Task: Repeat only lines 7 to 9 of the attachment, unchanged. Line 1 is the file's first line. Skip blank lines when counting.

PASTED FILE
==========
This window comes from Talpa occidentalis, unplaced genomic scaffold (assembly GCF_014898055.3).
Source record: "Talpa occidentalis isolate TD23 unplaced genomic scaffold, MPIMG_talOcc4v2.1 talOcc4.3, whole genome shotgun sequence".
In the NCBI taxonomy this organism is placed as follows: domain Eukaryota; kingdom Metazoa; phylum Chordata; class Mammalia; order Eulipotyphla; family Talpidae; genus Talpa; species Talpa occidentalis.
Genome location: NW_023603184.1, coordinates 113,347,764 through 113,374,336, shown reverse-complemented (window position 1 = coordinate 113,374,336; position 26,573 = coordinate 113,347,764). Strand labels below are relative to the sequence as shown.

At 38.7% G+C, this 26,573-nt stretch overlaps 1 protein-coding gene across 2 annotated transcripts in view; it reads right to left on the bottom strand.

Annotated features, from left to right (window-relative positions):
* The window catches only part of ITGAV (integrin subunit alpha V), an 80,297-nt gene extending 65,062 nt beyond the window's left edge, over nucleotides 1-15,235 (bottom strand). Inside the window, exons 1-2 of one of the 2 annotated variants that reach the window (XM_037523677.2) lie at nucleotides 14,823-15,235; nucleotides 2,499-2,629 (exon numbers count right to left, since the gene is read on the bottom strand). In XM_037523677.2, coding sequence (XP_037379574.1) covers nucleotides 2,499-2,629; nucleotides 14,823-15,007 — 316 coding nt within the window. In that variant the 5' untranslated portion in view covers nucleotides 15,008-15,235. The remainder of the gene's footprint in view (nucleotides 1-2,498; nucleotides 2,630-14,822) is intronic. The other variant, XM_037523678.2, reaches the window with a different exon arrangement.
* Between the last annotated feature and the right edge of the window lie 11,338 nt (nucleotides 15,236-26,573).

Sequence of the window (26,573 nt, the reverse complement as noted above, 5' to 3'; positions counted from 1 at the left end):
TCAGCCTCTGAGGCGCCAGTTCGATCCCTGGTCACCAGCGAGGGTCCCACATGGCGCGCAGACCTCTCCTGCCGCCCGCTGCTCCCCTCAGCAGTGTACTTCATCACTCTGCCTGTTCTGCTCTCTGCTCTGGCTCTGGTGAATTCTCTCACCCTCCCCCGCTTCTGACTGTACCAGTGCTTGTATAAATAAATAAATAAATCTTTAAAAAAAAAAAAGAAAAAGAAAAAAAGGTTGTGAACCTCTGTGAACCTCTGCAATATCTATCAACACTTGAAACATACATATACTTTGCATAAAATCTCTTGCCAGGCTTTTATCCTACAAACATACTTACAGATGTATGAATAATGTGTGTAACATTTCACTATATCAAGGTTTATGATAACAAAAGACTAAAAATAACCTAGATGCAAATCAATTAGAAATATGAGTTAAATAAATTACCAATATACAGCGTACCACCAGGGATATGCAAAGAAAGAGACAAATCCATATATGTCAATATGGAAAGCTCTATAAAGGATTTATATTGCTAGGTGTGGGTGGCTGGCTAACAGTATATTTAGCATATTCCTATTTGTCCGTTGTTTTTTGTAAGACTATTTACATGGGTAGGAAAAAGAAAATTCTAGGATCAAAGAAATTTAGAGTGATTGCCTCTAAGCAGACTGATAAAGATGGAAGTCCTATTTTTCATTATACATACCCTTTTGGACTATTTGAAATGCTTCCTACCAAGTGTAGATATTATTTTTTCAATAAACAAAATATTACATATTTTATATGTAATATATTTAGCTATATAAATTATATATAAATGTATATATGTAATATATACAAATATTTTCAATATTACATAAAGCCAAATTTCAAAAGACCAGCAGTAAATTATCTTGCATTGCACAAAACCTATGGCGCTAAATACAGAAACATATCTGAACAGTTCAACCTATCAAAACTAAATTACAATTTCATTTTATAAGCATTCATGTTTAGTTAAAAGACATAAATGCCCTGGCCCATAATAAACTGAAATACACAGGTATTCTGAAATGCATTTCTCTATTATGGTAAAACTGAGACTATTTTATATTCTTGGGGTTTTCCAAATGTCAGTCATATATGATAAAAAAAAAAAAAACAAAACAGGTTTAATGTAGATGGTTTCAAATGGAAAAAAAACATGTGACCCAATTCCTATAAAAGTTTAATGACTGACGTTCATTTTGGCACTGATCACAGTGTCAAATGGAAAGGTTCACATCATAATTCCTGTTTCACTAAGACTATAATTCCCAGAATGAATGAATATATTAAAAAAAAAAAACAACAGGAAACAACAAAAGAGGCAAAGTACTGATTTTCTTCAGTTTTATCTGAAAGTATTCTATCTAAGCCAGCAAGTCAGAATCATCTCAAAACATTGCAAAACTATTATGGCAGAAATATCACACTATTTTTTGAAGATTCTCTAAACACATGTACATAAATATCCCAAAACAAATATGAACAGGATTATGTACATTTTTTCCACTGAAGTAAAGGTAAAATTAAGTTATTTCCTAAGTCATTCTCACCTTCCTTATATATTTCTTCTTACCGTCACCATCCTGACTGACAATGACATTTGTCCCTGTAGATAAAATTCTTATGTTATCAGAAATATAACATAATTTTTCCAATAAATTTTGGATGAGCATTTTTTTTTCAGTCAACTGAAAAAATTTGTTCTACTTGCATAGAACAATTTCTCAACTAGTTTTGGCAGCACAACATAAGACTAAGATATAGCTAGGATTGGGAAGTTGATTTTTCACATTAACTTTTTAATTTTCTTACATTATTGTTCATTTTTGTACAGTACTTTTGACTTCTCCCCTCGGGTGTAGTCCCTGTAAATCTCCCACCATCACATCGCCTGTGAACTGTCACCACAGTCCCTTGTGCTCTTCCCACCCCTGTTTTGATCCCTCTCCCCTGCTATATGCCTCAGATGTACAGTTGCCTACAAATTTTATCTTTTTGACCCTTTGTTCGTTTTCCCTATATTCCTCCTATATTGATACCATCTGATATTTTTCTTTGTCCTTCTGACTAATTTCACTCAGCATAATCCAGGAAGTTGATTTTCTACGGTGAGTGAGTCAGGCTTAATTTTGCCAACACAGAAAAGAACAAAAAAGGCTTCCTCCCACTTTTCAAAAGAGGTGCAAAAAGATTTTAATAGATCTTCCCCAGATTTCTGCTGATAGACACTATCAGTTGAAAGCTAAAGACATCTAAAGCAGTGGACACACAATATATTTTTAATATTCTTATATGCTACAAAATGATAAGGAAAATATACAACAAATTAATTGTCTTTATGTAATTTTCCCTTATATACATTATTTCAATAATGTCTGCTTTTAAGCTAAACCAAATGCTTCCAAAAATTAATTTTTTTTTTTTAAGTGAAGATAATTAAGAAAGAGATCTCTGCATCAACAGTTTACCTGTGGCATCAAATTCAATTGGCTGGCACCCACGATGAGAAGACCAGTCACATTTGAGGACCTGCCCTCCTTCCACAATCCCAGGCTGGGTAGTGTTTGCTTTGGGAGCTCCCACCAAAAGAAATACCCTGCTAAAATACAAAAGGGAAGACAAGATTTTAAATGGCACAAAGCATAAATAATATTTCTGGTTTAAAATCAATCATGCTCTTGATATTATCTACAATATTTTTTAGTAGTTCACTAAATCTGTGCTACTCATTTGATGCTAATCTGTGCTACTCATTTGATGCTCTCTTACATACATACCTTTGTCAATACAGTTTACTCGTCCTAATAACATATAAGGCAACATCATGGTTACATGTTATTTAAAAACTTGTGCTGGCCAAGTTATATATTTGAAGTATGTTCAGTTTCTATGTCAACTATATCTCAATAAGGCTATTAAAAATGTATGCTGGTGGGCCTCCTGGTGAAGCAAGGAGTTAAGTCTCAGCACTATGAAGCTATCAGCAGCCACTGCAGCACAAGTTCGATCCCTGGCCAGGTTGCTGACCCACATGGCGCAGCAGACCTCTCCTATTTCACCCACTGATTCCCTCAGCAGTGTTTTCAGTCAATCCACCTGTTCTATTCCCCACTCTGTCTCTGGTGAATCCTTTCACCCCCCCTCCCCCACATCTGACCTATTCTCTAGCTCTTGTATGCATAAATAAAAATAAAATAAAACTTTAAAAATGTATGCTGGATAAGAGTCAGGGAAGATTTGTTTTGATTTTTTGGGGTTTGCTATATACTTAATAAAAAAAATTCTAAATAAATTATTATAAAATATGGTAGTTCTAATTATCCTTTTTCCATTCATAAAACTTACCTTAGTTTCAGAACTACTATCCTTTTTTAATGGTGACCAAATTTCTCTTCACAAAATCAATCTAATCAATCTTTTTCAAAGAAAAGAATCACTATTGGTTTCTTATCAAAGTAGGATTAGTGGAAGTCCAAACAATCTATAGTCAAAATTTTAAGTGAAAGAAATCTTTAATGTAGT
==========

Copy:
* The window catches only part of ITGAV (integrin subunit alpha V), an 80,297-nt gene extending 65,062 nt beyond the window's left edge, over nucleotides 1-15,235 (bottom strand). Inside the window, exons 1-2 of one of the 2 annotated variants that reach the window (XM_037523677.2) lie at nucleotides 14,823-15,235; nucleotides 2,499-2,629 (exon numbers count right to left, since the gene is read on the bottom strand). In XM_037523677.2, coding sequence (XP_037379574.1) covers nucleotides 2,499-2,629; nucleotides 14,823-15,007 — 316 coding nt within the window. In that variant the 5' untranslated portion in view covers nucleotides 15,008-15,235. The remainder of the gene's footprint in view (nucleotides 1-2,498; nucleotides 2,630-14,822) is intronic. The other variant, XM_037523678.2, reaches the window with a different exon arrangement.
* Between the last annotated feature and the right edge of the window lie 11,338 nt (nucleotides 15,236-26,573).

Sequence of the window (26,573 nt, the reverse complement as noted above, 5' to 3'; positions counted from 1 at the left end):